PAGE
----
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Opinion | With the DH a part of MLB's return plan, what's the effect on the Cardinals strategy?

If the DH frees up Matt Carpenter, Nolan Arenado makes even more sense at third for St. Louis.

ST. LOUIS — Cause and effect is a big practice to use in sports. It helps when you are playing a high stakes game of "what if" with a potential team and player.

With the talk of the designated hitter being universal in Major League Baseball's plans (agreed upon by the owners today) to return to action this summer in an abbreviated 2020 season, how does that affect teams' strategy in comprising their rosters and their overall lineup construction?

For the St. Louis Cardinals, does that mean rekindling trade talks with Colorado Rockies for Nolan Arenado? Let's take another long look.

The DH changes things for Arenado and Cards

It's not outside the realm of possibility, even if the actual occurrence still lives more on the far-fetched side of things. But humor me as we descend into the latter stages of spring and really dig into the idea of 2020, examining not only its effect on the pending season but next year and the years after it. Essentially, if the DH comes to the National League in a shortened season, it's not leaving in 2021 or 2022. The extra batter is here to stay because let's face it, the DH means more offense and that sells in this modern era of long ball adoration. We aren't just talking about 2020 with Arenado and the Cardinals, but the next 5-8 seasons.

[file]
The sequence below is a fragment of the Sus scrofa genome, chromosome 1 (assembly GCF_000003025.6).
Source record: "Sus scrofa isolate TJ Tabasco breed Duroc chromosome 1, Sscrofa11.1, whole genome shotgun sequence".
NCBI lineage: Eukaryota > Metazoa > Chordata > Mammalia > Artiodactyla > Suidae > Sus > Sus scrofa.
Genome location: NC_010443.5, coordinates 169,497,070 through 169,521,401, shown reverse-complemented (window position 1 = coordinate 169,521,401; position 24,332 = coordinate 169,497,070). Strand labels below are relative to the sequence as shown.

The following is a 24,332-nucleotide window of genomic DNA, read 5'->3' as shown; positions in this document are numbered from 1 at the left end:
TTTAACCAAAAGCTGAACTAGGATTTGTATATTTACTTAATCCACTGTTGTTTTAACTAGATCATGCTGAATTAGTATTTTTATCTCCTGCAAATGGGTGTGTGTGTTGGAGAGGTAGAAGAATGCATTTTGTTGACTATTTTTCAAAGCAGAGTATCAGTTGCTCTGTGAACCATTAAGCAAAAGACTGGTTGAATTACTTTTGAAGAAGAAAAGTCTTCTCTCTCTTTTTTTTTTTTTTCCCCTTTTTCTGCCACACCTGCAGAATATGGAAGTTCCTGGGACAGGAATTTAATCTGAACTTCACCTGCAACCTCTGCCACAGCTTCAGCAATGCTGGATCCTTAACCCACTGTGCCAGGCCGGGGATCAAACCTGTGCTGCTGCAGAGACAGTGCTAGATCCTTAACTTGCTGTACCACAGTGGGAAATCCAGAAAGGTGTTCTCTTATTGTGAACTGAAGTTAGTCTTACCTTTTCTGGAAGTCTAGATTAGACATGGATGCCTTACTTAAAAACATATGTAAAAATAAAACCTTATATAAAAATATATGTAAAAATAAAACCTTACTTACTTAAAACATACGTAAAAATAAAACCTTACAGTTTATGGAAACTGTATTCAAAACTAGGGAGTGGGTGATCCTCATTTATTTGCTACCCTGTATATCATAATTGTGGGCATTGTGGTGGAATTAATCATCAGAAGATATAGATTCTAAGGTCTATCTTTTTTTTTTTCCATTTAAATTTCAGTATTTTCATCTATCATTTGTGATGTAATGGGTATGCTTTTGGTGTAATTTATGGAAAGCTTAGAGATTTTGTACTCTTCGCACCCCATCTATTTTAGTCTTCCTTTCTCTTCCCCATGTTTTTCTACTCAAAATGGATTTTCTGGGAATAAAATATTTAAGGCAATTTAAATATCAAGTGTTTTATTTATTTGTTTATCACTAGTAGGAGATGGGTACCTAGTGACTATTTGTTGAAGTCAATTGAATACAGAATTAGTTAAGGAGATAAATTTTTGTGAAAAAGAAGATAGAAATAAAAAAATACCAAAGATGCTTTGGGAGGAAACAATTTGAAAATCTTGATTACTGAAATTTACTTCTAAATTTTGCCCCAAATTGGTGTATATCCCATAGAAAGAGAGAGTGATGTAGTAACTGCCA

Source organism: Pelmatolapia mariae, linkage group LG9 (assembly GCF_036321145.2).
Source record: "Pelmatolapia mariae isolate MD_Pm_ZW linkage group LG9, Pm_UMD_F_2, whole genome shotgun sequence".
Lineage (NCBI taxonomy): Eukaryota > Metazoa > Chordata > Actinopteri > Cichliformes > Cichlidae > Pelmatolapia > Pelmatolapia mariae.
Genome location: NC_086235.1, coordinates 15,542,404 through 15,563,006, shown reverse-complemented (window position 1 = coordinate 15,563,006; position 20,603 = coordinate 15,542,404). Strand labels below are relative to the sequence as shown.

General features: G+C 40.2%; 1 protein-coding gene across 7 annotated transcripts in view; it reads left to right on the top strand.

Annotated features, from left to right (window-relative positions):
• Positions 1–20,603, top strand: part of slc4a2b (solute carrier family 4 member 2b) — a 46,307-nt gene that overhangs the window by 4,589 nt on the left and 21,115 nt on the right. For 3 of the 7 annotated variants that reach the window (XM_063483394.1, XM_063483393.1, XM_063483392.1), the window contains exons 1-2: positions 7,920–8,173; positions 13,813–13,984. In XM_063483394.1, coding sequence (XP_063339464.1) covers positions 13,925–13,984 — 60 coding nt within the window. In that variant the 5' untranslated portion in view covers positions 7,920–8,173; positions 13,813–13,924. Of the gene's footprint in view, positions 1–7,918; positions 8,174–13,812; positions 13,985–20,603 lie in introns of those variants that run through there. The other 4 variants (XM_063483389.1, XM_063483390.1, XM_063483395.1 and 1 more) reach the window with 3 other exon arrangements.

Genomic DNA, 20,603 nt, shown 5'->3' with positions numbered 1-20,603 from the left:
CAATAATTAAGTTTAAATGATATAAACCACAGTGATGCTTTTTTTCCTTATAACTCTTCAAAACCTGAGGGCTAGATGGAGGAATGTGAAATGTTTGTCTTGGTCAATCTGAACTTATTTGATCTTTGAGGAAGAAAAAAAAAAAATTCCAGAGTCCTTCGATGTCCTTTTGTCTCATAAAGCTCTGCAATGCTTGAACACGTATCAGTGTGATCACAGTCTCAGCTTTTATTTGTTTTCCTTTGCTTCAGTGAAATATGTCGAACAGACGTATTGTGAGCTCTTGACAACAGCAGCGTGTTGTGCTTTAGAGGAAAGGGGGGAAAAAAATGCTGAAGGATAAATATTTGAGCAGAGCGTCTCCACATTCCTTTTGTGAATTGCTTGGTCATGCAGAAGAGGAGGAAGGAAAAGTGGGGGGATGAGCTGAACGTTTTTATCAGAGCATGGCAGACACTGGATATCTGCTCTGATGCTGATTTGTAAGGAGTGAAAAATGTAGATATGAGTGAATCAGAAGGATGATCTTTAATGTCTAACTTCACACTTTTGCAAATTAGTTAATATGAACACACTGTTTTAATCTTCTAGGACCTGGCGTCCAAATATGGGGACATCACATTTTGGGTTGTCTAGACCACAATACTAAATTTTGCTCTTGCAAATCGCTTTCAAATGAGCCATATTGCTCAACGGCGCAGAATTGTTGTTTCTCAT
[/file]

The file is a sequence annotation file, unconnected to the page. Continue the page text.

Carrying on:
Does Arenado still want out of Colorado? 

Everybody who hasn't been trapped under a rock understands the friction that has developed between Arenado and the Rockies over the past year. Seemingly sitting on the trade market the past two summers, Colorado made a bold statement over the winter saying he was untouchable. Arenado reacted to that news with anger, and the several weeks afterward haven't lightened the mood in the mountains and Colorado's #1 star.